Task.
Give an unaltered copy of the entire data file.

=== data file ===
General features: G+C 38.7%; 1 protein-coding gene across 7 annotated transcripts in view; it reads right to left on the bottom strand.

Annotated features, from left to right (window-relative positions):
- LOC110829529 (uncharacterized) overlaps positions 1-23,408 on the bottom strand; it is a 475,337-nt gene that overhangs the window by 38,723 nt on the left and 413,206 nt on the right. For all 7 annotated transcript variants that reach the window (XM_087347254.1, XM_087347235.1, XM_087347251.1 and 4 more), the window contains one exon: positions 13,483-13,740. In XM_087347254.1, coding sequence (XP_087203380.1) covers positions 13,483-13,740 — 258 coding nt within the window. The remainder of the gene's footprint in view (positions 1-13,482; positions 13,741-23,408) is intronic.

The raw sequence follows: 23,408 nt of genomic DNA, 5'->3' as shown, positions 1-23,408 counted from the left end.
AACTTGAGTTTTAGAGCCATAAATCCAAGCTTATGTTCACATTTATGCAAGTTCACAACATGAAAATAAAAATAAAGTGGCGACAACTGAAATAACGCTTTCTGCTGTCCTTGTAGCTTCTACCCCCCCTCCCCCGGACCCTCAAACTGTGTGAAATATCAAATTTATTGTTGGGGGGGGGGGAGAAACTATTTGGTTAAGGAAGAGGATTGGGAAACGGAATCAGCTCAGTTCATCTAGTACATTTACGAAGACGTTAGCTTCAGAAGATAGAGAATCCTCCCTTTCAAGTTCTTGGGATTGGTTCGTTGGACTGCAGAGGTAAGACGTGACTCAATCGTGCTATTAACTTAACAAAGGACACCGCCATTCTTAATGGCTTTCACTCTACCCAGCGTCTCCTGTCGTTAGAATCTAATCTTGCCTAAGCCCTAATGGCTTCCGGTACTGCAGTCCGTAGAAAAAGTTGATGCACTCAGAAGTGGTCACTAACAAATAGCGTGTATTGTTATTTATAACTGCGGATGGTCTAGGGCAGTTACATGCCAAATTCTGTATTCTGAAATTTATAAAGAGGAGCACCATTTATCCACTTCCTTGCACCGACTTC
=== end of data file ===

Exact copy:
General features: G+C 38.7%; 1 protein-coding gene across 7 annotated transcripts in view; it reads right to left on the bottom strand.

Annotated features, from left to right (window-relative positions):
- LOC110829529 (uncharacterized) overlaps positions 1-23,408 on the bottom strand; it is a 475,337-nt gene that overhangs the window by 38,723 nt on the left and 413,206 nt on the right. For all 7 annotated transcript variants that reach the window (XM_087347254.1, XM_087347235.1, XM_087347251.1 and 4 more), the window contains one exon: positions 13,483-13,740. In XM_087347254.1, coding sequence (XP_087203380.1) covers positions 13,483-13,740 — 258 coding nt within the window. The remainder of the gene's footprint in view (positions 1-13,482; positions 13,741-23,408) is intronic.

The raw sequence follows: 23,408 nt of genomic DNA, 5'->3' as shown, positions 1-23,408 counted from the left end.
AACTTGAGTTTTAGAGCCATAAATCCAAGCTTATGTTCACATTTATGCAAGTTCACAACATGAAAATAAAAATAAAGTGGCGACAACTGAAATAACGCTTTCTGCTGTCCTTGTAGCTTCTACCCCCCCTCCCCCGGACCCTCAAACTGTGTGAAATATCAAATTTATTGTTGGGGGGGGGGGAGAAACTATTTGGTTAAGGAAGAGGATTGGGAAACGGAATCAGCTCAGTTCATCTAGTACATTTACGAAGACGTTAGCTTCAGAAGATAGAGAATCCTCCCTTTCAAGTTCTTGGGATTGGTTCGTTGGACTGCAGAGGTAAGACGTGACTCAATCGTGCTATTAACTTAACAAAGGACACCGCCATTCTTAATGGCTTTCACTCTACCCAGCGTCTCCTGTCGTTAGAATCTAATCTTGCCTAAGCCCTAATGGCTTCCGGTACTGCAGTCCGTAGAAAAAGTTGATGCACTCAGAAGTGGTCACTAACAAATAGCGTGTATTGTTATTTATAACTGCGGATGGTCTAGGGCAGTTACATGCCAAATTCTGTATTCTGAAATTTATAAAGAGGAGCACCATTTATCCACTTCCTTGCACCGACTTC